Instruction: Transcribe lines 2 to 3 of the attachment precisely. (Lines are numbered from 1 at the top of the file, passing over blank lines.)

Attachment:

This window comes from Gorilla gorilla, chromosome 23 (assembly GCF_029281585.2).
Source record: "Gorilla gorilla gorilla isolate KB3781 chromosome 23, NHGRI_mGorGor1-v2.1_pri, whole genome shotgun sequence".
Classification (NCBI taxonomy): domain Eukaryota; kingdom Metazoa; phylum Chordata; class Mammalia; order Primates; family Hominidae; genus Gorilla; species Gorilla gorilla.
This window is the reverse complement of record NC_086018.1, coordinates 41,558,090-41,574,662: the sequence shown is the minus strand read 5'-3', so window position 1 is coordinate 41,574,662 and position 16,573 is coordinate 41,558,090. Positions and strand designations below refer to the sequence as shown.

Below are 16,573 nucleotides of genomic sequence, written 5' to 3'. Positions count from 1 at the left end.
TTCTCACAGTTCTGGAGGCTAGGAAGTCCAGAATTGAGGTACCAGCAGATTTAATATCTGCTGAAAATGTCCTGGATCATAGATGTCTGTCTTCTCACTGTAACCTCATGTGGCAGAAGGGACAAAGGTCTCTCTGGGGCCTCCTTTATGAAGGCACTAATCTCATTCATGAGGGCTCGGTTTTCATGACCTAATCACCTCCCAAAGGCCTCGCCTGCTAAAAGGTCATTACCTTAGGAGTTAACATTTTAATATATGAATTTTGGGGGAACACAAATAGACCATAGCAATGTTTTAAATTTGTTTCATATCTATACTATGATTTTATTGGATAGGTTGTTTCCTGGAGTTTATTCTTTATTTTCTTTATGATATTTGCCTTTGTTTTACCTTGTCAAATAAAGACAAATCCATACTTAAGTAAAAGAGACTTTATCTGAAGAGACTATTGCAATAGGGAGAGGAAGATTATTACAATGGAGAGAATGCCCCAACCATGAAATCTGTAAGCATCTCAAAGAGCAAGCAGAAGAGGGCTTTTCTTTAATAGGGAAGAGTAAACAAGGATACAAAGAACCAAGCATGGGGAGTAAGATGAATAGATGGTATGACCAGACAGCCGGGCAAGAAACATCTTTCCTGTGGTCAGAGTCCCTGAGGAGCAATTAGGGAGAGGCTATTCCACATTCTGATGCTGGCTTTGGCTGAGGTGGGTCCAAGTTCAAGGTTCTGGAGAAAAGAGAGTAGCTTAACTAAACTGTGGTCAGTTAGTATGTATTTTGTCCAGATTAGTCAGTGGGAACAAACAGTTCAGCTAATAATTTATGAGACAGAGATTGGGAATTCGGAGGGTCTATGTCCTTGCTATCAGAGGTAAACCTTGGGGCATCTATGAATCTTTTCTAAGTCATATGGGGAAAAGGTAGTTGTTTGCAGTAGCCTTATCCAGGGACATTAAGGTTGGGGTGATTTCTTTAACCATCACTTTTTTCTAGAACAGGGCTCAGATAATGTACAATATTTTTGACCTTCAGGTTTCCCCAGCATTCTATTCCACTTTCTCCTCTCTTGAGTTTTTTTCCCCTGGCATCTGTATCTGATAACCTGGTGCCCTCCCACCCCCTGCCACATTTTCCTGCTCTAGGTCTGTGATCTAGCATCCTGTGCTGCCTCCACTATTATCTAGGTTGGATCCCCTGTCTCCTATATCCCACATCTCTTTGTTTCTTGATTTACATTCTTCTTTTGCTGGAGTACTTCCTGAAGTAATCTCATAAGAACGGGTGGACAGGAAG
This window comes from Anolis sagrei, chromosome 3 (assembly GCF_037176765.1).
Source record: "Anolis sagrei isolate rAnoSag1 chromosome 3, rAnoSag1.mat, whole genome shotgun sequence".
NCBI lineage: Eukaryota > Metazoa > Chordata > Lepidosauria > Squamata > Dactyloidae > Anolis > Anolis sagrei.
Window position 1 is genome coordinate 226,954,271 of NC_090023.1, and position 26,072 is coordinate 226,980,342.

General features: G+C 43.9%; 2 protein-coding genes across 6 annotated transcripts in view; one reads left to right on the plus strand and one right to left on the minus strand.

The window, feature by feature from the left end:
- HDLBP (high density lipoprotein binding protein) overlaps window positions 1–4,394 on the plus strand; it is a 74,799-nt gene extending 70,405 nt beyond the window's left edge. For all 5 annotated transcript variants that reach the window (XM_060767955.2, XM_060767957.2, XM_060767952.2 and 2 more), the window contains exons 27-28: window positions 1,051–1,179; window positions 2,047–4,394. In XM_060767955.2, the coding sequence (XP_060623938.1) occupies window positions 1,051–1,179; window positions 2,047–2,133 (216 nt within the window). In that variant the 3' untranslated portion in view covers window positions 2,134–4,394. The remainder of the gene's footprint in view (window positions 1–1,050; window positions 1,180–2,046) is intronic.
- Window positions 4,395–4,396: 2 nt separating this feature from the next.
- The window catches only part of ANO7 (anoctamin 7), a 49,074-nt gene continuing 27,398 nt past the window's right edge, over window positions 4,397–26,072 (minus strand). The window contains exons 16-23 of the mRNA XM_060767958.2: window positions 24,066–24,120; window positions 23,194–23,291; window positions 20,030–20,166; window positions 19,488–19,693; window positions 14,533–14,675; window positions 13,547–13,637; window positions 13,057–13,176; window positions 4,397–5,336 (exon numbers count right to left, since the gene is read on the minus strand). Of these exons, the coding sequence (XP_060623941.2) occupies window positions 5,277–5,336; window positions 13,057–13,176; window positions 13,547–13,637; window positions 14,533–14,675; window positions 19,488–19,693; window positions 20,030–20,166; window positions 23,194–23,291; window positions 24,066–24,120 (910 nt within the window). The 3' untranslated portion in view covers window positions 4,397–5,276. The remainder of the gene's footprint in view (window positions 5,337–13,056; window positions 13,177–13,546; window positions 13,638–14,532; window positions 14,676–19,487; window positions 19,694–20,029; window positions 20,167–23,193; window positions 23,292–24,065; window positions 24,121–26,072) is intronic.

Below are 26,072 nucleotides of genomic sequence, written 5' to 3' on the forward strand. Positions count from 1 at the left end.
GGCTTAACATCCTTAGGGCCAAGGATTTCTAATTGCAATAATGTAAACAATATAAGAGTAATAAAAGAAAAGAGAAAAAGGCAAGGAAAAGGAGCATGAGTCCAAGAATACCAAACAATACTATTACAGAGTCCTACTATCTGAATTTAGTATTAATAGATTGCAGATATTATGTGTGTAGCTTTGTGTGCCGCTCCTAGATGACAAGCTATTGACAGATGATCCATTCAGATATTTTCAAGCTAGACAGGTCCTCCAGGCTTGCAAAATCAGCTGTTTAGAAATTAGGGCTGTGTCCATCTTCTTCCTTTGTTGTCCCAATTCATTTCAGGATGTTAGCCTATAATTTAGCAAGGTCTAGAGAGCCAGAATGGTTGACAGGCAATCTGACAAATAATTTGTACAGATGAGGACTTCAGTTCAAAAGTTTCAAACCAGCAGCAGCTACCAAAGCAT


Source record: "Gorilla gorilla gorilla isolate KB3781 chromosome 23, NHGRI_mGorGor1-v2.1_pri, whole genome shotgun sequence".
Classification (NCBI taxonomy): domain Eukaryota; kingdom Metazoa; phylum Chordata; class Mammalia; order Primates; family Hominidae; genus Gorilla; species Gorilla gorilla.